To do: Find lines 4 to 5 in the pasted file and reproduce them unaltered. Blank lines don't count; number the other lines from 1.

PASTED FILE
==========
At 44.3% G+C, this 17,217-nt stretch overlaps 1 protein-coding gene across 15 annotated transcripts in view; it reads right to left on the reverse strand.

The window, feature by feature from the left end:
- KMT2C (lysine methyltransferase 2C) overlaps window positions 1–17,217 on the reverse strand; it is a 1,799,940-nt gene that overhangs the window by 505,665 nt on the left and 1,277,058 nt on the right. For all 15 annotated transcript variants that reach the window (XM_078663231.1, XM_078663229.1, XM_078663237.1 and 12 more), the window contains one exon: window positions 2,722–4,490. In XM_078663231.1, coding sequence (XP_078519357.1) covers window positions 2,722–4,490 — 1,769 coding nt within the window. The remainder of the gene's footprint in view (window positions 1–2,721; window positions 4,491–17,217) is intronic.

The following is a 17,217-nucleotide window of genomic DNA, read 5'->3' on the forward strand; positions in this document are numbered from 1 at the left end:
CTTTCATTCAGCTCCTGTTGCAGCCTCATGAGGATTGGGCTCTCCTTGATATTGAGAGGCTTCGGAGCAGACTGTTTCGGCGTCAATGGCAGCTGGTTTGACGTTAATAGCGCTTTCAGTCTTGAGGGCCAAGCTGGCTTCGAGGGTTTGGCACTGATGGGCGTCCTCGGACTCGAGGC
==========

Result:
The following is a 17,217-nucleotide window of genomic DNA, read 5'->3' on the forward strand; positions in this document are numbered from 1 at the left end:
CTTTCATTCAGCTCCTGTTGCAGCCTCATGAGGATTGGGCTCTCCTTGATATTGAGAGGCTTCGGAGCAGACTGTTTCGGCGTCAATGGCAGCTGGTTTGACGTTAATAGCGCTTTCAGTCTTGAGGGCCAAGCTGGCTTCGAGGGTTTGGCACTGATGGGCGTCCTCGGACTCGAGGC